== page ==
The BBC’s extensive Balfour Declaration centenary coverage included two contributions from Jane Corbin: a filmed programme first aired on BBC Two on October 31st under the title “The Balfour Declaration: The Promise to the Holy Land” (available for a limited period of time in the UK here, transcript here) and a written article that appeared on the same day in the ‘features’ section of the BBC News website’s Middle East page under the headline “The Balfour Declaration: My ancestor’s hand in history“.

Both of those reports opened with promotion of a theme often seen in BBC content: the exaggerated notion of the Arab-Israeli conflict as the world’s prime dispute.

Filmed: “100 years ago, a British promise – just a few words in a letter – lit a fire in the Holy Land. The Balfour Declaration ignited one of the most bitter and intractable struggles of modern times: the Arab-Israeli conflict.”

Written: “One hundred years ago, only 67 words on a single sheet of paper lit a fire in the Holy Land, igniting the most intractable conflict of modern times.” [emphasis added]

Very early on, both reports also included promotion of Palestinian talking points concerning the Balfour Declaration.

Filmed: (synopsis) “But the Palestinians and many Arabs will greet the centenary with protest and bitter accusations – they still hold Britain responsible for a century of injustice, and conflict in the Holy Land.”

Written: “While many Israelis believe it was the foundation stone of modern Israel and the salvation of the Jews, many Palestinians regard it as a betrayal.”

As has been the case across the board in the BBC’s coverage of the Balfour Declaration centenary, both Corbin’s reports focused audience attentions on one particular part of the text. Coincidentally or not, it is that section of the text that has also been the focus of anti-Israel campaigners’ Balfour related propaganda.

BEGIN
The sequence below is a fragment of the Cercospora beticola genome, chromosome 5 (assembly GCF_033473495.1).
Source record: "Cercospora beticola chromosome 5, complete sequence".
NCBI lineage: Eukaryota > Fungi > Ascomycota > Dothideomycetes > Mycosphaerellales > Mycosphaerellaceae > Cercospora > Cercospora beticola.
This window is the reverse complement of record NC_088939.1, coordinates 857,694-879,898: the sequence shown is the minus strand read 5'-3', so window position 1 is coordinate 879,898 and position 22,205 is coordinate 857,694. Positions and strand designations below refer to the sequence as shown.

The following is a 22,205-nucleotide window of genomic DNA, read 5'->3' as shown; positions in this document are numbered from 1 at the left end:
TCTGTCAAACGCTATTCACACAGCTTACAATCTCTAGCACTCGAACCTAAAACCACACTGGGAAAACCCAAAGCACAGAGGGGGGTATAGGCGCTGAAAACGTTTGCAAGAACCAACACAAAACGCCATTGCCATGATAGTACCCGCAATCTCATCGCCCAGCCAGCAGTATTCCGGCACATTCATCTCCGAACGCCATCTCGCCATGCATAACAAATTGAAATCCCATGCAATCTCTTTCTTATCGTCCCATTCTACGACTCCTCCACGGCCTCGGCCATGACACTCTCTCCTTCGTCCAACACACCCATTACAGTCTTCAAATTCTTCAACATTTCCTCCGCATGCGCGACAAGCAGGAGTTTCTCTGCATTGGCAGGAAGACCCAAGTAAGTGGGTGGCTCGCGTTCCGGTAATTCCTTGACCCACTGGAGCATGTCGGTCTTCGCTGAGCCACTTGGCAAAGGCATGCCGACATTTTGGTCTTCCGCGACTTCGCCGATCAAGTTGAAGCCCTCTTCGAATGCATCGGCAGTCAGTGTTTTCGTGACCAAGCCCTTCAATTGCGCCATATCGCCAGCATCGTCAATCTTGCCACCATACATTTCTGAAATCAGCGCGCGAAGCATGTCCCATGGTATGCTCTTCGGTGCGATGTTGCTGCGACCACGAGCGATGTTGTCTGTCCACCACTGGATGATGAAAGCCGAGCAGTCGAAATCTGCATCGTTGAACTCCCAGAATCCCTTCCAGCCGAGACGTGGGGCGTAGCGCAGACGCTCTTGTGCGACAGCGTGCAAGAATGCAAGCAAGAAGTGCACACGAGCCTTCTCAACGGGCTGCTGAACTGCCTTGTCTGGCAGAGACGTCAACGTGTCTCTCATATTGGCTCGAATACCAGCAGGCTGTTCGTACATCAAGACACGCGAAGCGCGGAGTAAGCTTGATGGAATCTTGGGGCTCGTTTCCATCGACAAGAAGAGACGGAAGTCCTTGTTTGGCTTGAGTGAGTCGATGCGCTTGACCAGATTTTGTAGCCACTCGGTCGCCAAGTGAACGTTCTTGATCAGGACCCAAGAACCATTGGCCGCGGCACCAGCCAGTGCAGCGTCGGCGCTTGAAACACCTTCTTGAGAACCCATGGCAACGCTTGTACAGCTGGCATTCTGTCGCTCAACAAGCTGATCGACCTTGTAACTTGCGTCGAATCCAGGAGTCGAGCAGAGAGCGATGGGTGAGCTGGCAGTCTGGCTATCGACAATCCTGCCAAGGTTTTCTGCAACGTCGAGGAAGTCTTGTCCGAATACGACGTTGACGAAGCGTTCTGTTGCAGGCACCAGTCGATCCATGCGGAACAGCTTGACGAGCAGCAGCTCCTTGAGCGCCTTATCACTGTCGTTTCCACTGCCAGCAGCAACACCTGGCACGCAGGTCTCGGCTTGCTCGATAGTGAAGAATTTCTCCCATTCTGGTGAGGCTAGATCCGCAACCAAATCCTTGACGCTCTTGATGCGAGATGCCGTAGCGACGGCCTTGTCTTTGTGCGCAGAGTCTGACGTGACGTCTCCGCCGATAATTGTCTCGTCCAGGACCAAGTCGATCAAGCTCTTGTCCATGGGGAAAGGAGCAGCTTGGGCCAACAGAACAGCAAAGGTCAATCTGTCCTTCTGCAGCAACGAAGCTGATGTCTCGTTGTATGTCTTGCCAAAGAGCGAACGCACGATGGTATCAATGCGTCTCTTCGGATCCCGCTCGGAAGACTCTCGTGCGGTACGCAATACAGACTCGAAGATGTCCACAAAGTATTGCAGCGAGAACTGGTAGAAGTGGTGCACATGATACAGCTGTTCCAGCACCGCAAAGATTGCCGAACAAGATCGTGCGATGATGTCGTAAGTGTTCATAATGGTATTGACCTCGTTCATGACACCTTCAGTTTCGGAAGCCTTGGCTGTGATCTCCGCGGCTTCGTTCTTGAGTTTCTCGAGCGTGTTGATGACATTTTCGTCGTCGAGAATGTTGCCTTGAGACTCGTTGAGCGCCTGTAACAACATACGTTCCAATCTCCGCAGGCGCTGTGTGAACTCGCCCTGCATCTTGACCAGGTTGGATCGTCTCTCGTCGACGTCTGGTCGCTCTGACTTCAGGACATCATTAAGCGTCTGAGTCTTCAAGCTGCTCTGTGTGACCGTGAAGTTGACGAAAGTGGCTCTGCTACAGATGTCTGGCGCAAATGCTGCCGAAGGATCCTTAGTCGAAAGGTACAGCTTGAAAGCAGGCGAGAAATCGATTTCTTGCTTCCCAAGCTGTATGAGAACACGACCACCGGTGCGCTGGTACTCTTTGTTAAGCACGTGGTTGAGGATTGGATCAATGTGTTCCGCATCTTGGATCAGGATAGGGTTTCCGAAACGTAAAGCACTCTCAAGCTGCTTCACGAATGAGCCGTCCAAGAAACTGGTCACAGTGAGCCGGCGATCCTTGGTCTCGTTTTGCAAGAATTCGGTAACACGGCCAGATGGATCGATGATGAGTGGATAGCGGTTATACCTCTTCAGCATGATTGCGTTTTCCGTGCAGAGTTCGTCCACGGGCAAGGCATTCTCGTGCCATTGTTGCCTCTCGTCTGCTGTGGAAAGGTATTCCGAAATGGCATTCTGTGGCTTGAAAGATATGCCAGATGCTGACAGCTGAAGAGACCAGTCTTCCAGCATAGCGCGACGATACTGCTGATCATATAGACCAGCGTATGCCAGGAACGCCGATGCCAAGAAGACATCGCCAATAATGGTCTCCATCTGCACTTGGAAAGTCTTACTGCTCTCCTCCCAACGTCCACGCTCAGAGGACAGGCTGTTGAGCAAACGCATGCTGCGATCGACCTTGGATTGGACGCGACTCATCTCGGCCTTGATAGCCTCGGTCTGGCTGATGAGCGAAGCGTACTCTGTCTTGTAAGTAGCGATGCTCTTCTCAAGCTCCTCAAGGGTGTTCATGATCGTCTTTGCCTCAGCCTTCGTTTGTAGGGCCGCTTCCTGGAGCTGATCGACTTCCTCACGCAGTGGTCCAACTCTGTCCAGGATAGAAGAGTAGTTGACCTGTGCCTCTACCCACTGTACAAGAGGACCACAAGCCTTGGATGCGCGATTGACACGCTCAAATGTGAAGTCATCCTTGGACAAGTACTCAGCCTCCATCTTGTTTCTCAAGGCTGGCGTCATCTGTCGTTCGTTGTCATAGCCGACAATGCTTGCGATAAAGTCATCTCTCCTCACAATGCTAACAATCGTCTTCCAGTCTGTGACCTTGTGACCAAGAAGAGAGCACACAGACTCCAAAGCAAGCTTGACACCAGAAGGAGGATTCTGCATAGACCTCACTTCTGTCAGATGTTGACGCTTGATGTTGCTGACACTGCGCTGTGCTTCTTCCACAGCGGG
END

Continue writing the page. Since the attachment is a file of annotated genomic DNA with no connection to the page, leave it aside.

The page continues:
Filmed: “Leo Amery added a sentence. ‘Nothing should be done’ he wrote, ‘which might prejudice the civil and religious rights of existing non-Jewish communities’. The line was intended as a safeguard for the majority population in Palestine – the Arabs. But they would interpret it as anything but.”

Written: “My mother, Olive Amery, told me stories when I was a child about this relative – a British politician involved in the drafting of the declaration. He added a sentence intended to safeguard the civil and religious rights of the majority population, the Palestinian Arabs.”

While Corbin did accurately portray that part of the letter’s text as referring to “civil and religious rights” (rather than ‘rights’ in general, as seen in much other BBC content), nowhere in either of her reports were BBC audiences told of the part of that same sentence likewise intended to safeguard “the rights and political status enjoyed by Jews in any other country”.

In her filmed report Corbin revisited a previous interviewee.

Filmed: Corbin: “Most Palestinians have certainly failed to reap the benefits of Israel’s success. Their living standards are far lower. There’s a crisis in their economy and public finances. It all stems, many Palestinians believe, from the unfair hand that Britain dealt them 100 years ago. I first met Jawad Siyam, a Palestinian activist, seven years ago, protesting against the takeover by some Israelis of a building in an Arab area of Jerusalem. For Jawad, his battle over the land today is a continuation of the struggles of his grandparents.”

Corbin did indeed meet Siyam in 2010 when he appeared in her highly problematic Panorama programme “A Walk in the Park” in which audiences heard him claim that:

“They are demolishing the houses because they want to. It’s ethnic cleansing for Silwan, for east Jerusalem. … It’s the most racist state in the world, you see. See this state? It’s the most racist state in the world. [To Israeli police:] You are the most racist people in the world!”

Since then Siyam has been featured in BBC content on at least two additional occasions but in this latest film by Corbin , beyond the tepid description “activist”, nothing was done to inform audiences of the nature of his political activities and his agenda – as required by BBC Editorial guidelines on impartiality.